NOTE: This post was originally published on December 7, 2020
In October, the U.S. Department of Justice launched an antitrust suit against Google, the first one of its kind since the landmark ruling against Microsoft in 2001.
What is the antitrust case against Google about?
The DoJ argues that Google has unlawfully maintained monopolies in “the markets for general search services, search advertising, and general search text advertising in the United States through anticompetitive and exclusionary practices.” It points to Google’s operating agreements with Apple, Samsung, and various other Android phone manufacturers as examples of monopolistic behavior.
These agreements dictate that any hardware manufacturers using the Android operating system must make Google the default search engine. Other Google apps such as Gmail, Maps, and YouTube must also be pre-bundled. Manufacturers are free to use the basic version of Android if they wish but cannot access the Google Play Store if they do not agree to these terms and conditions.
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In the case of Apple, which runs its own operating system, Google pays it over 1 billion USD to maintain its position as the default search engine. Regulators argue that as a result of these arrangements, Google enjoys dominance over multiple products and services, such as email, search, video, and maps. Competitors are not afforded a level playing field through which to woo users away.
Currently, Google has 88% market share among search engines, followed by Bing at less than 7%.
The DoJ case also points to the 40 billion USD spent by digital advertisers on search-based advertisements on Google as an indicator of its market-leading position, arguing that the scale of its services negate effective competition.
Google’s response to the antitrust case says that the legal proceedings are “deeply flawed” and that it would ultimately do more harm than good. It argues that consumers are free to install other apps and rival search engines. “People don’t use Google because they have to, they use it because they choose to,” claimed Kent Walker, SVP of Global Affairs at Google.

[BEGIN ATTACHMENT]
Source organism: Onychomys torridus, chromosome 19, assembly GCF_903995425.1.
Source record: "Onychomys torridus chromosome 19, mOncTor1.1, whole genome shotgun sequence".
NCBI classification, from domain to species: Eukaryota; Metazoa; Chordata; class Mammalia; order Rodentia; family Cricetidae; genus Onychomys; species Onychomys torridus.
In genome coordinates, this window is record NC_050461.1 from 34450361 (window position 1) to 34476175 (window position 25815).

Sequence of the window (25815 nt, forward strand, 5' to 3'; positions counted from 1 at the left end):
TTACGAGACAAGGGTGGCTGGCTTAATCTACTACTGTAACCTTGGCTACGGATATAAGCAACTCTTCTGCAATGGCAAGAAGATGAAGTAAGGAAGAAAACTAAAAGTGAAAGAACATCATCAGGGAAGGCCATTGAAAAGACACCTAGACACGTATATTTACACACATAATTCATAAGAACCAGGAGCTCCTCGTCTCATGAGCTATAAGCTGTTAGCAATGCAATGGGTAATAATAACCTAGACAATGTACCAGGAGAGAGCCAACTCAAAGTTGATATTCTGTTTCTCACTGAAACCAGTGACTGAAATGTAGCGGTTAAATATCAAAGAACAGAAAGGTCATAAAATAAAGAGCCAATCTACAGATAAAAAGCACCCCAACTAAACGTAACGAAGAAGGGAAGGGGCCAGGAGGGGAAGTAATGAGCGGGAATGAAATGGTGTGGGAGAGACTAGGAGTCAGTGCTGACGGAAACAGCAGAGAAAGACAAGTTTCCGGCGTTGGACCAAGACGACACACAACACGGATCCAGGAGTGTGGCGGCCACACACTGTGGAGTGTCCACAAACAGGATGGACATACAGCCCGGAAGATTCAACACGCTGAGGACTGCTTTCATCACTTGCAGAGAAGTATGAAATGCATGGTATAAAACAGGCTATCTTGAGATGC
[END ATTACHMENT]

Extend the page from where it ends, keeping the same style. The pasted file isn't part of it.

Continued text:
What’s likely to happen? Look to Microsoft v. U.S.
The case against Google has several parallels with Microsoft’s in 1998. At the time, Microsoft was accused of illegally pre-loading its Internet Explorer browser on Windows operating systems, thereby crowding out competition from the likes of Netscape.
The initial verdict against Microsoft was an order to break up the company and force it to separate its browser business from its other divisions. Microsoft appealed, with an eventual settlement in 2001 that allowed Microsoft to continue to offer Internet Explorer but with highly restrictive terms and conditions.
Microsoft could no longer force PC hardware manufacturers to work with it exclusively, and it was forced to share its API with software developers, allowing them to build apps that were compliant with Windows.
Ironically, it was this settlement that enabled the ecosystem of third-party developers. And the very first version of Google Chrome was released in 2008, exclusively for use on Windows machines. Versions for iOS and Android came later.
The outcome could benefit your privacy
As it stands right now, Google has a birds’ eye view of what you do online. It’s tracking you as you search for things on the Chrome browser. It can see your emails in Gmail and your video preferences on YouTube. It can also determine your holiday preferences as you search for destinations on Google Flights. And if you have an Android phone, Google can monitor everything from your location to how fast you’re traveling.
The possibility of this changing anytime soon is small; cases like this take years to come to completion, and initial estimates suggest that the hearing won’t take place until at least 2022. Google is ready for a fight with its sizable war chest.
Nonetheless, it’s hard to not expect at least some change down the road. Public sentiment regarding Big Tech is mixed at best, and efforts to rein them in are a bipartisan issue. Google may not have to sell its business units, but it will probably have to give up something in return.
Whatever that may be is definitely good news for privacy advocates. The richest tech companies in the world are those that have managed to extract and monetize the most data. The less information they have about us, the better.
Read more: An open-source alternative to Google Maps
Google’s point about users being able to choose other search engines is pure nonsense. Google is ingrained in every android phone and chrome browser. Google actively blocks certain political views and reports from its search results. Most of the masses of people who use Google are unaware of the censorship Google imposes on the public. Google also omits sites from searches that refuse to pay them to be advertised by Google. This anti-trust suit will be interesting. I can’t wait to see them squirm when they are presented with the methods they use to manipulate opinions and more recently, election results. They actively blocked opposing political views and reports in an attempt to tamper with election results.